As lawsuits amp up, Proview extends olive branch to Apple
Amid the kerfuffle, Proview seems to be extending a small olive branch to Apple; Proview lawyer Xie Xianghui was indicated that no final decisions have been reached in the legal process, so both sides were “still able to sit together and reach an out-of-court settlement."
Apple doesn’t appear to be in a hurry to settle for the moment; with their win in Hong Kong last year and appeals still left in the mainland Chinese court system, Apple may feel that it’s greater amount of cash on hand gives it an advantage as the legal battle wears on. Apple also appears to be suffering a bit of Steve-Jobs-style righteous indignation, since it clearly believed it bought the name legally for China (and the rest of the world) in 2009.
Apple has also begun to demand that Proview provide evidence that they even produce and market a product called the IPAD in China, accusing the cash-strapped Chinese firm of being unable to field the product for which the trademark is supposed to cover.
It’s unclear though how much these arguments will help Apple in the end – the Chinese courts don’t always use the same measurements of trademark validity (e.g. if the trademark is actively being used) that Western courts apply. Likewise, their victory in Hong Kong may ultimately prove meaningless, as the Hong Kong legal system is separate from that of the Chinese mainland, and rulings of the Hong Kong courts have little legal status in the mainland courts.
Ultimately, if the Chinese courts rule that the Taiwanese subsidiary didn’t have the rights under mainland Chinese law to sell the Chinese rights to the IPAD, Apple will lose, even though they acted in good faith in their negotiations in 2009. If that happens, Apple will have to open up its vast checkbook at cut a deal to get itself out of this predicament, regardless of how unfair they might view such a solution.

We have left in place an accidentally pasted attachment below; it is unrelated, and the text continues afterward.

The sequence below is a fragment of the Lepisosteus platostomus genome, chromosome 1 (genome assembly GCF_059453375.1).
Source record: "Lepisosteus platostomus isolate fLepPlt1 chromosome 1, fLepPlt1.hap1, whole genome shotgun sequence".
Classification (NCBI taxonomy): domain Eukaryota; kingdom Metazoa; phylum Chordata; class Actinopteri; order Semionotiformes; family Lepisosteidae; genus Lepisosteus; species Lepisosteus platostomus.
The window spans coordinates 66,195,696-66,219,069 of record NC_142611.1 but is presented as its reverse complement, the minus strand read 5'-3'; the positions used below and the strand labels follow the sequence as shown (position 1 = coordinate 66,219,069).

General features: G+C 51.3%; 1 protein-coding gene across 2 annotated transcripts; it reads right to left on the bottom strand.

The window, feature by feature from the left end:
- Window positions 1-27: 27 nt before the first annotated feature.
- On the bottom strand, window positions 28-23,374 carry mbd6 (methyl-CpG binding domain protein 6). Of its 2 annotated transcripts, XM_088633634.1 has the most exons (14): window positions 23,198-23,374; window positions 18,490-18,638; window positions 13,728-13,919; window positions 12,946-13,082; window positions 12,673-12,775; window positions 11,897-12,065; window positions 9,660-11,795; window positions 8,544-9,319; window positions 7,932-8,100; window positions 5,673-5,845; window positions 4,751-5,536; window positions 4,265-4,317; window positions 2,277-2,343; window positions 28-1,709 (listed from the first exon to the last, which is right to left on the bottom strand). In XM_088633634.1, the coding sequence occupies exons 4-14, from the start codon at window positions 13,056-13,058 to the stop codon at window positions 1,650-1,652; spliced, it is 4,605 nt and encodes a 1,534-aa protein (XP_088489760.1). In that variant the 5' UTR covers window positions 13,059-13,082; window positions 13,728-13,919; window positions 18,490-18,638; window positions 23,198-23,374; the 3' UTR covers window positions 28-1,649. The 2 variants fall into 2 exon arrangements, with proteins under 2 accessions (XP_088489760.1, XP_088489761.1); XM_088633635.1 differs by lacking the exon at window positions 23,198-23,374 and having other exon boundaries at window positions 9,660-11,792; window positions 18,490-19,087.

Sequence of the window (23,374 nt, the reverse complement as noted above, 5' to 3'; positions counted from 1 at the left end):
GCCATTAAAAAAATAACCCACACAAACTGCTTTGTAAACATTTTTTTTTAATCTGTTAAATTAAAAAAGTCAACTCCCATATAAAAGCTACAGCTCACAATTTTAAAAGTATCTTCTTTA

Or else rebrand their tablet the Apple iSlate in the Chinese market. Have another idea for a Chinese iPad rebranding? Share your lighthearted responses with us in the comments section!
source: AP via The Register
1. squallz506 (banned) (Posts: 1075; Member since: 19 Oct 2011)
how about the Ipod Touch 9.7"?
15. -box- (Posts: 3794; Member since: 04 Jan 2012)
Good one, then they can sue Samsung for infringing on their naming scheme, even though Samsung had it first
2. speckledapple (Posts: 879; Member since: 29 Sep 2011)
I may not like how Apple has used the courts in a similar way against other companies, but this is wrong hands down. If the company knowingly entered an agreement with Apple but now are back tracking in hopes of obviously getting more money and essentially using the courts to do so, its just wrong. This is why court systems all over are fractured. The use for something like this should be stopped.
3. squallz506 (banned) (Posts: 1075; Member since: 19 Oct 2011)
if apple was careless enough to not properly obtain the patent it is only apple's fault. only time will tell what the verdict or settlement will be.
7. Scott_H (Posts: 167; Member since: 28 Oct 2011)